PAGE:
NE555 timer sparks low-cost voltage-to-frequency converter

In 1971, Signetics—later Philips—introduced the NE555 timer, and manufacturers are still producing more than 1 billion of them a year. By adding a few components to the NE555, you can build a simple voltage-to-frequency converter for less than 50 cents. The circuit contains a Miller integrator based on a TL071 along with an NE555 timer (Figure 1). The input voltage in this application ranges from 0 to –10V, yielding an output-frequency range of 0 to

NE555 timer sparks low-cost voltage-to-frequency converter1000 Hz. The current of C1 is the function of input voltage: IC=–VIN/(P1+R1).As the voltage on C1 reaches two-thirds of VCC, the 555’s internal discharge transistor opens, and the voltage on C1 returns to one-third the voltage of VCC, the lower comparator threshold. At one-third this voltage, the discharge transistor switches off, and C1 again starts charging. The NE555’s output is high while C1 is charging and low while C1 is discharging. The product of the input voltage and the charging time of C1 is constant. Because the discharge time is shorter than the charging time, the following equation results for the output frequency: fOUT~VIN/(P1+R1)×C1×1/3VCC.P1 calibrates the relationship between the output frequency and the input voltage. Because the discharge interval is approximately 30 µsec, the accuracy of the voltage-to-frequency conversion decreases as the frequency increases. If you assign 100 Hz to –1V and 1000 Hz to –10V, the error of conversion ranges from 0.3 to 3%. If you use P1 to calibrate the output frequency in the middle of the input-voltage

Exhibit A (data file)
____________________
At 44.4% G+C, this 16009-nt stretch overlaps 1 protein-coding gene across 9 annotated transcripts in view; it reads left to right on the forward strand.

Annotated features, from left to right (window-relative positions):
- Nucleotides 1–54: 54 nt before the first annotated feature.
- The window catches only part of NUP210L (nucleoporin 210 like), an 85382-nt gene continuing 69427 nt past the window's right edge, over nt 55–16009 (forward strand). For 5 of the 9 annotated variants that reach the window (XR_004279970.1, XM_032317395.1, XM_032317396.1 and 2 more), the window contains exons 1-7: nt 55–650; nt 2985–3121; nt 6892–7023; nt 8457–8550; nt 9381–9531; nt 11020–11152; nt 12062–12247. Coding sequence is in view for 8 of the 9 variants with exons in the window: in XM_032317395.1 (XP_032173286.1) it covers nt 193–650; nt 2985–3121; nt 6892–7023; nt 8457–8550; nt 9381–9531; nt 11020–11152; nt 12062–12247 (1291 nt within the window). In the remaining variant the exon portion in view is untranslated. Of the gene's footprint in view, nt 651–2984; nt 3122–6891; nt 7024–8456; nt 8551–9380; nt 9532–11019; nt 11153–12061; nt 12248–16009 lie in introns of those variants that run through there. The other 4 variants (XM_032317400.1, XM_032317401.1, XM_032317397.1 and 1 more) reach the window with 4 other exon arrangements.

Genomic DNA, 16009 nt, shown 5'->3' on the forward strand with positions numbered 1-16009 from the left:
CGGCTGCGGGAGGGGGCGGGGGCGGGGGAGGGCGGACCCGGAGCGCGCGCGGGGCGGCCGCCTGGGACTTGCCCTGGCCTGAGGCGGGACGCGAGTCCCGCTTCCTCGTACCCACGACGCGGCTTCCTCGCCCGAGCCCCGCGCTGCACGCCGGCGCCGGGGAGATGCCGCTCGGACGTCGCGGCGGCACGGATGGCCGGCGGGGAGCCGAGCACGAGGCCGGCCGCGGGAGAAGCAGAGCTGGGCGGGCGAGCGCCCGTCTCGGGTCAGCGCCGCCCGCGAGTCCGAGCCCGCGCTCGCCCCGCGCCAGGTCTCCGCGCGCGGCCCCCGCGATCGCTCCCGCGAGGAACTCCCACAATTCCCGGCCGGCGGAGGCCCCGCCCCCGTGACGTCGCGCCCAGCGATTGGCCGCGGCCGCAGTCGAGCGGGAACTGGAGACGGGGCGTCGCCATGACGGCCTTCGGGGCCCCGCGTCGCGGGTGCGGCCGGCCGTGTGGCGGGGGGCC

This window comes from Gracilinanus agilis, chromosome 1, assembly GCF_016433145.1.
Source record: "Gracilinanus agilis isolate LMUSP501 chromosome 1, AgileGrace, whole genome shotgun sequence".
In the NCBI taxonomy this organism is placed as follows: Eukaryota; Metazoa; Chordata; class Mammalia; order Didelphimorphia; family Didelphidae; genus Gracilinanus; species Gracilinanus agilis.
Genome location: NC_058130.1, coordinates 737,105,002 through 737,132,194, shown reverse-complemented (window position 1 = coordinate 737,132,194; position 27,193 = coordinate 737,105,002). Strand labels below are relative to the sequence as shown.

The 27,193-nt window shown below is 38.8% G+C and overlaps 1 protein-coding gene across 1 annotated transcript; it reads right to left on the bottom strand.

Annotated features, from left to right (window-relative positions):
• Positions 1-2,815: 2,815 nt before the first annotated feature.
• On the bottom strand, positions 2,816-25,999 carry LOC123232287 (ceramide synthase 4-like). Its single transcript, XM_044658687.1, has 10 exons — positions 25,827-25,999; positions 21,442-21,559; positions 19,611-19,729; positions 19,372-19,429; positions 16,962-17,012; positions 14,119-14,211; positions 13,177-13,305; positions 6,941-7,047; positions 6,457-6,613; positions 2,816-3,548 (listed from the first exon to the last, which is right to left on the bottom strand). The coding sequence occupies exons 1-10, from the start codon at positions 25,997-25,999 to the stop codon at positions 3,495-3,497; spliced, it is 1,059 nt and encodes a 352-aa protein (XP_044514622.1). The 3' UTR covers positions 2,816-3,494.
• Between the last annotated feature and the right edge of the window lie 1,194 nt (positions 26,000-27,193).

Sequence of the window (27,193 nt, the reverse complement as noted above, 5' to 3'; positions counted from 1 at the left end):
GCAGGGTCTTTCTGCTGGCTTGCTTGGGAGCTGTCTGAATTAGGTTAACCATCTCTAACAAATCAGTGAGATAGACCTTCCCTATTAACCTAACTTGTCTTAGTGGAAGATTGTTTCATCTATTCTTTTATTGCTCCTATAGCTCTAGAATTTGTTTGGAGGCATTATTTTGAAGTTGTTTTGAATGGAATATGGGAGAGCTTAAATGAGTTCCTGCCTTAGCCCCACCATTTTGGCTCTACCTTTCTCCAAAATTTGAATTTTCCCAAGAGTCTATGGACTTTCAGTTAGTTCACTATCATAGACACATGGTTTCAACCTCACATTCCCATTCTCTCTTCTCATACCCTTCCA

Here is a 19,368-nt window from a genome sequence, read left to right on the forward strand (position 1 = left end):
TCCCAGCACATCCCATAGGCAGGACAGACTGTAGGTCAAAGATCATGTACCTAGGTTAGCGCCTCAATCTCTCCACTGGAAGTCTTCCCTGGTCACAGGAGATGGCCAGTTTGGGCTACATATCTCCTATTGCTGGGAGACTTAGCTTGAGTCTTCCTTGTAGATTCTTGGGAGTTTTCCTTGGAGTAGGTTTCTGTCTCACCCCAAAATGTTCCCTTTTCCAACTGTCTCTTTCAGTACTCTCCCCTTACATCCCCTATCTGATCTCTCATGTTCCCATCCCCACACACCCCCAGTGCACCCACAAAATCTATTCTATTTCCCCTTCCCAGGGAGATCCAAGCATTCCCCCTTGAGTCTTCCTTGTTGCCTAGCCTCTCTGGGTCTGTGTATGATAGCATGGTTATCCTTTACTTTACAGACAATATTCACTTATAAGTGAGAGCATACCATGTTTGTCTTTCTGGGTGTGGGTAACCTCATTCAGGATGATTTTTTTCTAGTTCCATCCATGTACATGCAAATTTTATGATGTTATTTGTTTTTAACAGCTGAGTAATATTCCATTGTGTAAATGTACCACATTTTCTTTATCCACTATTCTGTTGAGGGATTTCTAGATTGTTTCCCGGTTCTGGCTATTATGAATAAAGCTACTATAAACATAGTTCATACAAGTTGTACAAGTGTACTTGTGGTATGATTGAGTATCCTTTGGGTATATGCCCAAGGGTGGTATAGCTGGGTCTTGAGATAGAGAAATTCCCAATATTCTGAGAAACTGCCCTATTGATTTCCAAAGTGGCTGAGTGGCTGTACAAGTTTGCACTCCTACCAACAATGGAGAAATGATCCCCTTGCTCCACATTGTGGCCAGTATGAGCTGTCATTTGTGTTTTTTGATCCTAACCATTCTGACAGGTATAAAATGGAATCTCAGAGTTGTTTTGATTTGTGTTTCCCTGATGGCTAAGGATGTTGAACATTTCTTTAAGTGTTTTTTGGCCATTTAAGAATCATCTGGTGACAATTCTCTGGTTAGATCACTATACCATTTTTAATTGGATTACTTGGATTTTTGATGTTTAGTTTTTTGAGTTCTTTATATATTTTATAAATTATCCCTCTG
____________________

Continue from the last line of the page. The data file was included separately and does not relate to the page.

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NE555 timer sparks low-cost voltage-to-frequency converter

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Ibrar Ayyub

I am an experienced technical writer holding a Master's degree in computer science from BZU Multan, Pakistan University. With a background spanning various industries, particularly in home automation and engineering, I have honed my skills in crafting clear and concise content. Proficient in leveraging infographics and diagrams, I strive to simplify complex concepts for readers. My strength lies in thorough research and presenting information in a structured and logical format.

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